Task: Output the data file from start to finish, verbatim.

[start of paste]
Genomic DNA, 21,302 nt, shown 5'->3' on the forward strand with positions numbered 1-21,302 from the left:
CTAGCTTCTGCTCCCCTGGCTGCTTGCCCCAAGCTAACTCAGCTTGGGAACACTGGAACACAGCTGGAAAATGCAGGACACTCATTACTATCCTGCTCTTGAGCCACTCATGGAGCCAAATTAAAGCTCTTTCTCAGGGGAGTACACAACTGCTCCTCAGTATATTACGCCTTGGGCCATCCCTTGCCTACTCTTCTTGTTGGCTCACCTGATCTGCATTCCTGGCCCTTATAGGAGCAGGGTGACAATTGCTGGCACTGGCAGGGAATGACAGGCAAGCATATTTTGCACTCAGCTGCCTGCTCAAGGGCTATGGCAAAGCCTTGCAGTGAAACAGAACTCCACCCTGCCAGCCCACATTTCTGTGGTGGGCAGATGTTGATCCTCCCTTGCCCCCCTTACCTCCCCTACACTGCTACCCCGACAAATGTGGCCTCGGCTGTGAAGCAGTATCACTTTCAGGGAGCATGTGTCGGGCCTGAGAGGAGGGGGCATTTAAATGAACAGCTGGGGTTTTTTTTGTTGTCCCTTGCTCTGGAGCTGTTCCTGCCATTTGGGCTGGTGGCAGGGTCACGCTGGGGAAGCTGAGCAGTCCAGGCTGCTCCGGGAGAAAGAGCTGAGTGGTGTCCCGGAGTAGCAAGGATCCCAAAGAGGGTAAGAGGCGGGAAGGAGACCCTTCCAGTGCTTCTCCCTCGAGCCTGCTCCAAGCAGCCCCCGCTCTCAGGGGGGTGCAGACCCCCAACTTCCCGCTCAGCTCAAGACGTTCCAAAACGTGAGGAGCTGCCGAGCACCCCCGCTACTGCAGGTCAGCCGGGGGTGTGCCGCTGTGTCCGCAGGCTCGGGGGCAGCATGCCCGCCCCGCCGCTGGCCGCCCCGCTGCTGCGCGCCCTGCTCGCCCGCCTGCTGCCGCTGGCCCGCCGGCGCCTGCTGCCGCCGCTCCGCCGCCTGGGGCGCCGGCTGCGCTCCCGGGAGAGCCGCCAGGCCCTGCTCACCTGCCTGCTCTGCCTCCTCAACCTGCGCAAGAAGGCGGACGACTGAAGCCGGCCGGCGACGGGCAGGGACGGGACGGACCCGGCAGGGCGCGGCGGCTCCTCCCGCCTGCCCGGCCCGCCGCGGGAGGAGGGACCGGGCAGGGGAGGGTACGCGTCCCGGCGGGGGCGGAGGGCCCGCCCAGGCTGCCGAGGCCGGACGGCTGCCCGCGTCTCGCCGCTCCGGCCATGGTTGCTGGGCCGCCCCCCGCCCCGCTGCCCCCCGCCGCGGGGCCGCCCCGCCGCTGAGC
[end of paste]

Genomic DNA, 21,302 nt, shown 5'->3' on the forward strand with positions numbered 1-21,302 from the left:
CTAGCTTCTGCTCCCCTGGCTGCTTGCCCCAAGCTAACTCAGCTTGGGAACACTGGAACACAGCTGGAAAATGCAGGACACTCATTACTATCCTGCTCTTGAGCCACTCATGGAGCCAAATTAAAGCTCTTTCTCAGGGGAGTACACAACTGCTCCTCAGTATATTACGCCTTGGGCCATCCCTTGCCTACTCTTCTTGTTGGCTCACCTGATCTGCATTCCTGGCCCTTATAGGAGCAGGGTGACAATTGCTGGCACTGGCAGGGAATGACAGGCAAGCATATTTTGCACTCAGCTGCCTGCTCAAGGGCTATGGCAAAGCCTTGCAGTGAAACAGAACTCCACCCTGCCAGCCCACATTTCTGTGGTGGGCAGATGTTGATCCTCCCTTGCCCCCCTTACCTCCCCTACACTGCTACCCCGACAAATGTGGCCTCGGCTGTGAAGCAGTATCACTTTCAGGGAGCATGTGTCGGGCCTGAGAGGAGGGGGCATTTAAATGAACAGCTGGGGTTTTTTTTGTTGTCCCTTGCTCTGGAGCTGTTCCTGCCATTTGGGCTGGTGGCAGGGTCACGCTGGGGAAGCTGAGCAGTCCAGGCTGCTCCGGGAGAAAGAGCTGAGTGGTGTCCCGGAGTAGCAAGGATCCCAAAGAGGGTAAGAGGCGGGAAGGAGACCCTTCCAGTGCTTCTCCCTCGAGCCTGCTCCAAGCAGCCCCCGCTCTCAGGGGGGTGCAGACCCCCAACTTCCCGCTCAGCTCAAGACGTTCCAAAACGTGAGGAGCTGCCGAGCACCCCCGCTACTGCAGGTCAGCCGGGGGTGTGCCGCTGTGTCCGCAGGCTCGGGGGCAGCATGCCCGCCCCGCCGCTGGCCGCCCCGCTGCTGCGCGCCCTGCTCGCCCGCCTGCTGCCGCTGGCCCGCCGGCGCCTGCTGCCGCCGCTCCGCCGCCTGGGGCGCCGGCTGCGCTCCCGGGAGAGCCGCCAGGCCCTGCTCACCTGCCTGCTCTGCCTCCTCAACCTGCGCAAGAAGGCGGACGACTGAAGCCGGCCGGCGACGGGCAGGGACGGGACGGACCCGGCAGGGCGCGGCGGCTCCTCCCGCCTGCCCGGCCCGCCGCGGGAGGAGGGACCGGGCAGGGGAGGGTACGCGTCCCGGCGGGGGCGGAGGGCCCGCCCAGGCTGCCGAGGCCGGACGGCTGCCCGCGTCTCGCCGCTCCGGCCATGGTTGCTGGGCCGCCCCCCGCCCCGCTGCCCCCCGCCGCGGGGCCGCCCCGCCGCTGAGC